Early this year, the government said it would start a "bad bank'' to help credit card delinquents. Defaulters who make a payment of 3 percent of their debt balance will be allowed to repay the remaining debt over eight years.

South Korea has also embarked on a drive to create more jobs. The government is pushing for laws that would allow companies a tax break of around $1,000 for every person they hire over the next three years.
. Would a $250 discount on a car make the average consumer more likely to buy one?


Japan's economic sanctions will not work on the DPRK. Ever since the very day of its birth the DPRK has been subject to ceaseless economic sanctions of the enemy for over half a century. That is why their clamour for economic sanctions is nothing new to us and it does not sound as a threat to us, either.

Our economic might and potential have grown stronger despite economic sanctions for scores of years. We regard self-reliance as our maxim and an iron rule in our life and are accustomed to relying on our own strength. Our economy remains unshakable and unchangeable even in face of others' sanctions against it.

Chinese Foreign Minister Li Zhaoxing, who arrived Tuesday, is the first foreign minister from Beijing to visit the North in five years. The visit is seen as bolstering the push for a third round of six-nation talks on the North's nuclear programs, as efforts to organize working level groups hang in limbo.

As Pyongyang's last major ally, China has taken on the role of host and coordinator of the meetings.
Was anything accomplished? Hard to tell from the AP report. Of course the diplomats emphasized the significance of the trip in typical empty diplomatese:
Before Li departed for Pyongyang, Chinese Foreign Ministry spokeswoman Kong Quan described the trip as a "very important contact between our two sides."
And it is always reassuring to know that the really important stuff was taken care of:
Li's delegation toured a Pyongyang street market, laid flowers at a statue of national founder Kim Il Sung and met various North Korean dignitaries in a "warm atmosphere," according to the North Korea's official KCNA news agency.
I don't know that a tour of a street market was standard foreign visitor fare all that long ago. The Reuters report on the visit reads more of the KCNA and has a little detail to add:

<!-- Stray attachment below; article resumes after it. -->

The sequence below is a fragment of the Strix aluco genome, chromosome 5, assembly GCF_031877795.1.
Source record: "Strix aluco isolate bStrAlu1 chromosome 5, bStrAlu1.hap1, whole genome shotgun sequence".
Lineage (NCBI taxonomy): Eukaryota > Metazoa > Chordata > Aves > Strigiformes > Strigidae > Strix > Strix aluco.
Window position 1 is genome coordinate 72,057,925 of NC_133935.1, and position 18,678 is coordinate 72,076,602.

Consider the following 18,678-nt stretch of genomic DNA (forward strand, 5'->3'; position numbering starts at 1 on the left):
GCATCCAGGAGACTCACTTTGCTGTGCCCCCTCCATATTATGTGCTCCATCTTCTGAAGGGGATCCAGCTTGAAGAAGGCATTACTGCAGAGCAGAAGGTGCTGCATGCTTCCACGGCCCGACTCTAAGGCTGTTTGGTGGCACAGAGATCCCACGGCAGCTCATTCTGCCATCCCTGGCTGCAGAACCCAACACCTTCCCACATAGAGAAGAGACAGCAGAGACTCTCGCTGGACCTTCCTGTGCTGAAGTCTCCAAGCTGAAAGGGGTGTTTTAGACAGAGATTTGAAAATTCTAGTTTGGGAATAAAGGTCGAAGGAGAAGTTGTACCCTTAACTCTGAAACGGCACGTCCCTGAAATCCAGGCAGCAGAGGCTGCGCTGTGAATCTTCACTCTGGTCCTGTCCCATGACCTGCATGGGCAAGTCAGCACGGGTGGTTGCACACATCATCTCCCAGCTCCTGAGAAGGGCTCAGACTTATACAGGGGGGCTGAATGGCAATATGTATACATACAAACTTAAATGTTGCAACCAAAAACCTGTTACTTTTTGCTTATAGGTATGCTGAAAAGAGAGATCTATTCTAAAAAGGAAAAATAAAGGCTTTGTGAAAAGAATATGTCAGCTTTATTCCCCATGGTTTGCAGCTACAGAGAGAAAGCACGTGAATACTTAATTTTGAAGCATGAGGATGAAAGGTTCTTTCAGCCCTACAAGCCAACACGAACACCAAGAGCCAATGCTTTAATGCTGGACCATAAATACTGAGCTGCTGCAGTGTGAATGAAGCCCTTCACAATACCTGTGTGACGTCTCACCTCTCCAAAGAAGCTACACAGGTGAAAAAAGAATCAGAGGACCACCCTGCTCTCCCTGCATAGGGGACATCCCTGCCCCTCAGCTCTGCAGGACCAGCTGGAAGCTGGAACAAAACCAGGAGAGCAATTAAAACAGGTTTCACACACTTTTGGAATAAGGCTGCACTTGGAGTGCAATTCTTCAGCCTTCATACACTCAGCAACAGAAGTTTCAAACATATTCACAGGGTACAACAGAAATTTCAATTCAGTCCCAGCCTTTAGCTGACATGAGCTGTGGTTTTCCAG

KCNA also said China's top diplomat and his delegation also visited a market on Pyongyang's Thongil street.

North Korea has recently allowed trade in goods at market prices in a departure from rigid communist central planning that analysts say could herald broader economic reforms following the pattern that China pioneered in the 1980s.

"Being briefed on the management of the market, they went round the market with keen interest," KCNA said. "After inspection the foreign minister said he had deep impressions of the well-furnished market."
"Deep impressions?" Perhaps along the lines of "this looks like Sichuan circa 1981."

Tuesday, March 23, 2004

AN ENTERPRISING GIRL SCOUT (AND HER MOTHER) set up shop on a sidewalk on campus today. Between them, they had a four-foot-high stack of boxes of Girl Scout Cookies which were selling like the proverbial hotcakes. Naturally I couldn't resist and bought a box of the tried and true Thin Mints which I shared with my evening class. According to the mother, the duo had sold hundreds of boxes of cookies that day. I walked away from the encounter thinking something along the lines of "How cool is that? A Girl Scout raises a lot of money for her troop and gets to spend time with her mother. Hundreds of college students, faculty, and other passers-by get a box of tasty cookies and even while they could get similar cookies at Wal-Mart for far cheaper, they feel good about their purchase."

Later, it somehow occurred to me that somewhere in this big world there must be someone who can find something wrong with this picture. So I did a Google search for "Girl Scout Cookies." Lo and behold, among the expected paeans to Thin Mints and Carmel Delites was a site calling for a boycott of Girl Scout Cookies because "The leaders of the Girl Scouts of America, are actively supporting and teaching homosexuality." Another site proclaims "I Hate Girl Scout Cookies" I guess because the fact that many Girl Scouts now sell their cookies in front of grocery stores (or on college campus sidewalks) rather than going door to door is a sign that America is going to hell in a handbasket. At least Girl Scout Cookies aren't sold the way mutual funds are.